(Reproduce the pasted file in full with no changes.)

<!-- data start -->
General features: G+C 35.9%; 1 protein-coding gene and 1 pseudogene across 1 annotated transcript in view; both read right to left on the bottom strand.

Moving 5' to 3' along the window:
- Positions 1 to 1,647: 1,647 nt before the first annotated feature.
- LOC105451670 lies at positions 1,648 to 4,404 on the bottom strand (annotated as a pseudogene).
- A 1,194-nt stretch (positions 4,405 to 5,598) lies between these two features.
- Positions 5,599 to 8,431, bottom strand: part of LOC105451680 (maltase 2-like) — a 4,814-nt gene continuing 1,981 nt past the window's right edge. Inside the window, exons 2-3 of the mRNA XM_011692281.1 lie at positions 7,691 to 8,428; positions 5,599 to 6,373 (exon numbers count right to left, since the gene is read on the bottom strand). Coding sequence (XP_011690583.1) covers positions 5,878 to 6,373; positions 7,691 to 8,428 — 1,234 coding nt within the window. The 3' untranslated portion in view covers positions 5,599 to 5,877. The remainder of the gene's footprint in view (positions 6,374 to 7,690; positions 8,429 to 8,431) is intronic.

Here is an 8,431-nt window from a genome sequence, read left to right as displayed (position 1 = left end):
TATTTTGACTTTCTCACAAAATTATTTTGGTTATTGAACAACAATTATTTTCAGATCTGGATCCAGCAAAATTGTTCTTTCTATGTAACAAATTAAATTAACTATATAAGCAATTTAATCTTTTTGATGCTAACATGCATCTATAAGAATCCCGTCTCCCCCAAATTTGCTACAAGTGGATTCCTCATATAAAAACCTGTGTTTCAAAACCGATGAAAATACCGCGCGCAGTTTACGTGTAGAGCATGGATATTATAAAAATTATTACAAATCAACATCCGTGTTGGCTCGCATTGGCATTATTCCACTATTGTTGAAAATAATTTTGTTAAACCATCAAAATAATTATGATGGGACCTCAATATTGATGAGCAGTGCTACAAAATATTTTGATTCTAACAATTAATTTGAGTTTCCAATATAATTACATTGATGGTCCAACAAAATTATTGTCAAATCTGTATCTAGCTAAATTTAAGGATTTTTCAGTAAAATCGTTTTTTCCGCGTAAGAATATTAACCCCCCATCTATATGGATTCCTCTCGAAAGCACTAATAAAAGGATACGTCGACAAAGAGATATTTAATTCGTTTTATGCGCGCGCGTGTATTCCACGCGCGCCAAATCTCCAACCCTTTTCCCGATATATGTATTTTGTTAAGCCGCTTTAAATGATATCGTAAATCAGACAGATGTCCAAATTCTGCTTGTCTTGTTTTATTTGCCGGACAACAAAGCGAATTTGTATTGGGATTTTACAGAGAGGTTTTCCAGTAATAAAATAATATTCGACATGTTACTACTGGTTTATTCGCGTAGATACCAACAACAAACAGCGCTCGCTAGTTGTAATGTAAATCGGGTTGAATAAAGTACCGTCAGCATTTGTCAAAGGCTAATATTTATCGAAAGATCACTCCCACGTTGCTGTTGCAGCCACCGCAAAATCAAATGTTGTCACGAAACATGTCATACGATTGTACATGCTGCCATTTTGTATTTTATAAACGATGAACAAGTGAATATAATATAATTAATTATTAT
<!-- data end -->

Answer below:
General features: G+C 35.9%; 1 protein-coding gene and 1 pseudogene across 1 annotated transcript in view; both read right to left on the bottom strand.

Moving 5' to 3' along the window:
- Positions 1 to 1,647: 1,647 nt before the first annotated feature.
- LOC105451670 lies at positions 1,648 to 4,404 on the bottom strand (annotated as a pseudogene).
- A 1,194-nt stretch (positions 4,405 to 5,598) lies between these two features.
- Positions 5,599 to 8,431, bottom strand: part of LOC105451680 (maltase 2-like) — a 4,814-nt gene continuing 1,981 nt past the window's right edge. Inside the window, exons 2-3 of the mRNA XM_011692281.1 lie at positions 7,691 to 8,428; positions 5,599 to 6,373 (exon numbers count right to left, since the gene is read on the bottom strand). Coding sequence (XP_011690583.1) covers positions 5,878 to 6,373; positions 7,691 to 8,428 — 1,234 coding nt within the window. The 3' untranslated portion in view covers positions 5,599 to 5,877. The remainder of the gene's footprint in view (positions 6,374 to 7,690; positions 8,429 to 8,431) is intronic.

Here is an 8,431-nt window from a genome sequence, read left to right as displayed (position 1 = left end):
TATTTTGACTTTCTCACAAAATTATTTTGGTTATTGAACAACAATTATTTTCAGATCTGGATCCAGCAAAATTGTTCTTTCTATGTAACAAATTAAATTAACTATATAAGCAATTTAATCTTTTTGATGCTAACATGCATCTATAAGAATCCCGTCTCCCCCAAATTTGCTACAAGTGGATTCCTCATATAAAAACCTGTGTTTCAAAACCGATGAAAATACCGCGCGCAGTTTACGTGTAGAGCATGGATATTATAAAAATTATTACAAATCAACATCCGTGTTGGCTCGCATTGGCATTATTCCACTATTGTTGAAAATAATTTTGTTAAACCATCAAAATAATTATGATGGGACCTCAATATTGATGAGCAGTGCTACAAAATATTTTGATTCTAACAATTAATTTGAGTTTCCAATATAATTACATTGATGGTCCAACAAAATTATTGTCAAATCTGTATCTAGCTAAATTTAAGGATTTTTCAGTAAAATCGTTTTTTCCGCGTAAGAATATTAACCCCCCATCTATATGGATTCCTCTCGAAAGCACTAATAAAAGGATACGTCGACAAAGAGATATTTAATTCGTTTTATGCGCGCGCGTGTATTCCACGCGCGCCAAATCTCCAACCCTTTTCCCGATATATGTATTTTGTTAAGCCGCTTTAAATGATATCGTAAATCAGACAGATGTCCAAATTCTGCTTGTCTTGTTTTATTTGCCGGACAACAAAGCGAATTTGTATTGGGATTTTACAGAGAGGTTTTCCAGTAATAAAATAATATTCGACATGTTACTACTGGTTTATTCGCGTAGATACCAACAACAAACAGCGCTCGCTAGTTGTAATGTAAATCGGGTTGAATAAAGTACCGTCAGCATTTGTCAAAGGCTAATATTTATCGAAAGATCACTCCCACGTTGCTGTTGCAGCCACCGCAAAATCAAATGTTGTCACGAAACATGTCATACGATTGTACATGCTGCCATTTTGTATTTTATAAACGATGAACAAGTGAATATAATATAATTAATTATTAT